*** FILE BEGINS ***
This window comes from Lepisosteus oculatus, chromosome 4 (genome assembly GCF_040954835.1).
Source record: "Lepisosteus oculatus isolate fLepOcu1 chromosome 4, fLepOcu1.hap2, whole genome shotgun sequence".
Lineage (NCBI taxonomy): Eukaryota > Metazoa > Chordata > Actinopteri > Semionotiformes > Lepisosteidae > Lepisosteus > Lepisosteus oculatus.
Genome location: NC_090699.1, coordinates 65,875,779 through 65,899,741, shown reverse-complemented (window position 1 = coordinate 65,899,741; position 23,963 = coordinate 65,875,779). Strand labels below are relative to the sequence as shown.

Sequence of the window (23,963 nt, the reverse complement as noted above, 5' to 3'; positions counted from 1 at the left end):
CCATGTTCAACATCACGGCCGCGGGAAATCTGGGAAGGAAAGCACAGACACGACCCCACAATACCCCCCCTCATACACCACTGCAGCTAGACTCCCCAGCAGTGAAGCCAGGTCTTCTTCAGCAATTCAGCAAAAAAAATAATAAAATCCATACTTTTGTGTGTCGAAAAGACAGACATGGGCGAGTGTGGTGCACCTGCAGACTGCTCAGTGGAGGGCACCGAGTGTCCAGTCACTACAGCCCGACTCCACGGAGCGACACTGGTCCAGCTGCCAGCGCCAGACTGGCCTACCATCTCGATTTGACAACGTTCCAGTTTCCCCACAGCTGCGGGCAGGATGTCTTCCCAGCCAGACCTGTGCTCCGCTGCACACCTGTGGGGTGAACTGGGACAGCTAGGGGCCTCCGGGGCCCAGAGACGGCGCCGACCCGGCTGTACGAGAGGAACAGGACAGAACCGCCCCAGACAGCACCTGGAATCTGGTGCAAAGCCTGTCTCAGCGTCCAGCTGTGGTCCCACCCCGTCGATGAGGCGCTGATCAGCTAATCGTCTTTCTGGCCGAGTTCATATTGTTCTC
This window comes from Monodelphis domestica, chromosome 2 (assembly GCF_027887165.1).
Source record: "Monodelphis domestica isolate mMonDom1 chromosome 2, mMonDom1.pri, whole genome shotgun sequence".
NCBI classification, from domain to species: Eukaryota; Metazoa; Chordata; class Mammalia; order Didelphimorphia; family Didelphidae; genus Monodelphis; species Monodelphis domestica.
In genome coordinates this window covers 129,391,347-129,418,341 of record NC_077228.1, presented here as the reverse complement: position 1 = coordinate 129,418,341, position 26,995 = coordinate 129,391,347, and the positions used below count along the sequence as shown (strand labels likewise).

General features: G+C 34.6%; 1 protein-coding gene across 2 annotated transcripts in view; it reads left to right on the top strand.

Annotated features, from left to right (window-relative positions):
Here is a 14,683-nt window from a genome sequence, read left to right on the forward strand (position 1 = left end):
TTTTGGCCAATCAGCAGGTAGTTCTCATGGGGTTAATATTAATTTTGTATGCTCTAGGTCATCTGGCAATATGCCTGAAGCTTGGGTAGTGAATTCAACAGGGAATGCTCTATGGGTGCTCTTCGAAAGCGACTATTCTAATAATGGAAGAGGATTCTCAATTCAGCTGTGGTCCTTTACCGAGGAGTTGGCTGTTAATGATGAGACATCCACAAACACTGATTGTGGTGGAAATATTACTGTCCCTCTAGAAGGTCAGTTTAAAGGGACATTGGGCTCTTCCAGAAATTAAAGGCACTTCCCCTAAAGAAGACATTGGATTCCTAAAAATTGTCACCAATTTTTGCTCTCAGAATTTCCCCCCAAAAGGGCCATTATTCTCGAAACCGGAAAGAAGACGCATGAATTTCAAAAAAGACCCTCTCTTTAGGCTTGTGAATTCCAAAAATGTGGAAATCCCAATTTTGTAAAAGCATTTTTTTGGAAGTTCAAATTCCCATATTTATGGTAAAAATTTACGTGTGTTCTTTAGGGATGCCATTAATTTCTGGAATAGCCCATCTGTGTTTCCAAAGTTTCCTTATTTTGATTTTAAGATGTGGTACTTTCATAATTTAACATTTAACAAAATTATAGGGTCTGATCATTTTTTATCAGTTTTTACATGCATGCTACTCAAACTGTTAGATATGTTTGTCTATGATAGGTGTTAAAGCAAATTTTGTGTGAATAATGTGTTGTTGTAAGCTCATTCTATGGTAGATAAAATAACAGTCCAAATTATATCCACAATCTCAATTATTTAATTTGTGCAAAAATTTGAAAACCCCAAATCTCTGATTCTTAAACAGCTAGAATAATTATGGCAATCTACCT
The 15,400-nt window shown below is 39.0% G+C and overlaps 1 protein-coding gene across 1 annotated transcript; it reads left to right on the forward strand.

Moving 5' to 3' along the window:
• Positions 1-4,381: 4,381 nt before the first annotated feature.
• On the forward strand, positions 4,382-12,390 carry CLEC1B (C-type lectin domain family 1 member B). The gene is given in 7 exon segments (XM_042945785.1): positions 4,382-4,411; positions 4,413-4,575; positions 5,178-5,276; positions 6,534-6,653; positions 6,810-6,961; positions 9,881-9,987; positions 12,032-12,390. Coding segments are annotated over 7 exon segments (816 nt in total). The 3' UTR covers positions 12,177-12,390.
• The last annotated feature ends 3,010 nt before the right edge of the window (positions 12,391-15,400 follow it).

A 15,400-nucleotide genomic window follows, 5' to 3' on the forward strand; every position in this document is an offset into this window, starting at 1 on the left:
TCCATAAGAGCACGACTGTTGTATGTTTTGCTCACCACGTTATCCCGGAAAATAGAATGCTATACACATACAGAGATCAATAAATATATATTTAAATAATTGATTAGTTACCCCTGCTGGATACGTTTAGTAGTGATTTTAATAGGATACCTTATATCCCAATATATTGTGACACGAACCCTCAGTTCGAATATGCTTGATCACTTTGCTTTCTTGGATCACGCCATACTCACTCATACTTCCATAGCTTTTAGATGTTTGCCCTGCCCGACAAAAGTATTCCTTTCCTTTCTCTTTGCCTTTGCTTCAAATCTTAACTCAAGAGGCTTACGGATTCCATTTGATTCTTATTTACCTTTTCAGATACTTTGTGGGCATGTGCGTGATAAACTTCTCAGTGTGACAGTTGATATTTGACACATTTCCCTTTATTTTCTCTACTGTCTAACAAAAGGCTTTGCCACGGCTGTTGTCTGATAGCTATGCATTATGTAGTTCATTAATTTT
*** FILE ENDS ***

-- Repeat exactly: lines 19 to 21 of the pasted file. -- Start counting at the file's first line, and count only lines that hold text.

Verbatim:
• The last annotated feature ends 3,010 nt before the right edge of the window (positions 12,391-15,400 follow it).

A 15,400-nucleotide genomic window follows, 5' to 3' on the forward strand; every position in this document is an offset into this window, starting at 1 on the left:
TCCATAAGAGCACGACTGTTGTATGTTTTGCTCACCACGTTATCCCGGAAAATAGAATGCTATACACATACAGAGATCAATAAATATATATTTAAATAATTGATTAGTTACCCCTGCTGGATACGTTTAGTAGTGATTTTAATAGGATACCTTATATCCCAATATATTGTGACACGAACCCTCAGTTCGAATATGCTTGATCACTTTGCTTTCTTGGATCACGCCATACTCACTCATACTTCCATAGCTTTTAGATGTTTGCCCTGCCCGACAAAAGTATTCCTTTCCTTTCTCTTTGCCTTTGCTTCAAATCTTAACTCAAGAGGCTTACGGATTCCATTTGATTCTTATTTACCTTTTCAGATACTTTGTGGGCATGTGCGTGATAAACTTCTCAGTGTGACAGTTGATATTTGACACATTTCCCTTTATTTTCTCTACTGTCTAACAAAAGGCTTTGCCACGGCTGTTGTCTGATAGCTATGCATTATGTAGTTCATTAATTTT